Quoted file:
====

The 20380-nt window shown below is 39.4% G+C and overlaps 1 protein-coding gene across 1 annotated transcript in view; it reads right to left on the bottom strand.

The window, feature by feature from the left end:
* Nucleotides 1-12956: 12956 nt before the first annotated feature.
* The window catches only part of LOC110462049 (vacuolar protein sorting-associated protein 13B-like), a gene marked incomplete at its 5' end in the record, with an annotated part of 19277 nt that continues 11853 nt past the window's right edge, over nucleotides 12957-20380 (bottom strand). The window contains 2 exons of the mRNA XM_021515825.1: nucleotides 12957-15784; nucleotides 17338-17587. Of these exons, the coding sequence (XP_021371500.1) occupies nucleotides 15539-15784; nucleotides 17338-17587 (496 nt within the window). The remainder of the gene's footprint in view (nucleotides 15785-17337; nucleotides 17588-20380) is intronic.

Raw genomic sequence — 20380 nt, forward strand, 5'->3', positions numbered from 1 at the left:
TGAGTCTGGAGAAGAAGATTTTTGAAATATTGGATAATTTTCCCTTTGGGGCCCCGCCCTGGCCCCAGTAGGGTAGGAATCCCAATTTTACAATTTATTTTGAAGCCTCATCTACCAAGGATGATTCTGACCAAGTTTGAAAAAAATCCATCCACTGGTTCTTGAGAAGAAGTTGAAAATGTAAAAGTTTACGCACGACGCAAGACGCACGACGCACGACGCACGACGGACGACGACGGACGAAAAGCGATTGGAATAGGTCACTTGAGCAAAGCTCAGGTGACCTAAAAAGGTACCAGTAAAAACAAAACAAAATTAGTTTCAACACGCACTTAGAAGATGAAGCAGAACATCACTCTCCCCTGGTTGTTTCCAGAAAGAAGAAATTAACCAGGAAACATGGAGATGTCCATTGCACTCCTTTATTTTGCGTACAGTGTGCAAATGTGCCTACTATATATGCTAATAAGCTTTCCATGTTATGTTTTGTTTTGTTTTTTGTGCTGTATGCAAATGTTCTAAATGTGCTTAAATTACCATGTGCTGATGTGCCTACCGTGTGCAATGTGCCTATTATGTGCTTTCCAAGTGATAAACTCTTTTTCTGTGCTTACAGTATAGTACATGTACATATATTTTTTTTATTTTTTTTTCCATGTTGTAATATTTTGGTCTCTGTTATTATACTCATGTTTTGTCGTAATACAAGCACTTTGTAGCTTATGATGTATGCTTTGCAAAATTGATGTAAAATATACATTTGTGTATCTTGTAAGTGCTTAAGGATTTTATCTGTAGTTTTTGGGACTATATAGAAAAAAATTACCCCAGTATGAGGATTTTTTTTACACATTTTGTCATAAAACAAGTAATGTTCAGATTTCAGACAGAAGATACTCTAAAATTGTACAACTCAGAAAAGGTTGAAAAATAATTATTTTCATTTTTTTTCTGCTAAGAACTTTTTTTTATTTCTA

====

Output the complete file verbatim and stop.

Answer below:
The 20380-nt window shown below is 39.4% G+C and overlaps 1 protein-coding gene across 1 annotated transcript in view; it reads right to left on the bottom strand.

The window, feature by feature from the left end:
* Nucleotides 1-12956: 12956 nt before the first annotated feature.
* The window catches only part of LOC110462049 (vacuolar protein sorting-associated protein 13B-like), a gene marked incomplete at its 5' end in the record, with an annotated part of 19277 nt that continues 11853 nt past the window's right edge, over nucleotides 12957-20380 (bottom strand). The window contains 2 exons of the mRNA XM_021515825.1: nucleotides 12957-15784; nucleotides 17338-17587. Of these exons, the coding sequence (XP_021371500.1) occupies nucleotides 15539-15784; nucleotides 17338-17587 (496 nt within the window). The remainder of the gene's footprint in view (nucleotides 15785-17337; nucleotides 17588-20380) is intronic.

Raw genomic sequence — 20380 nt, forward strand, 5'->3', positions numbered from 1 at the left:
TGAGTCTGGAGAAGAAGATTTTTGAAATATTGGATAATTTTCCCTTTGGGGCCCCGCCCTGGCCCCAGTAGGGTAGGAATCCCAATTTTACAATTTATTTTGAAGCCTCATCTACCAAGGATGATTCTGACCAAGTTTGAAAAAAATCCATCCACTGGTTCTTGAGAAGAAGTTGAAAATGTAAAAGTTTACGCACGACGCAAGACGCACGACGCACGACGCACGACGGACGACGACGGACGAAAAGCGATTGGAATAGGTCACTTGAGCAAAGCTCAGGTGACCTAAAAAGGTACCAGTAAAAACAAAACAAAATTAGTTTCAACACGCACTTAGAAGATGAAGCAGAACATCACTCTCCCCTGGTTGTTTCCAGAAAGAAGAAATTAACCAGGAAACATGGAGATGTCCATTGCACTCCTTTATTTTGCGTACAGTGTGCAAATGTGCCTACTATATATGCTAATAAGCTTTCCATGTTATGTTTTGTTTTGTTTTTTGTGCTGTATGCAAATGTTCTAAATGTGCTTAAATTACCATGTGCTGATGTGCCTACCGTGTGCAATGTGCCTATTATGTGCTTTCCAAGTGATAAACTCTTTTTCTGTGCTTACAGTATAGTACATGTACATATATTTTTTTTATTTTTTTTTCCATGTTGTAATATTTTGGTCTCTGTTATTATACTCATGTTTTGTCGTAATACAAGCACTTTGTAGCTTATGATGTATGCTTTGCAAAATTGATGTAAAATATACATTTGTGTATCTTGTAAGTGCTTAAGGATTTTATCTGTAGTTTTTGGGACTATATAGAAAAAAATTACCCCAGTATGAGGATTTTTTTTACACATTTTGTCATAAAACAAGTAATGTTCAGATTTCAGACAGAAGATACTCTAAAATTGTACAACTCAGAAAAGGTTGAAAAATAATTATTTTCATTTTTTTTCTGCTAAGAACTTTTTTTTATTTCTA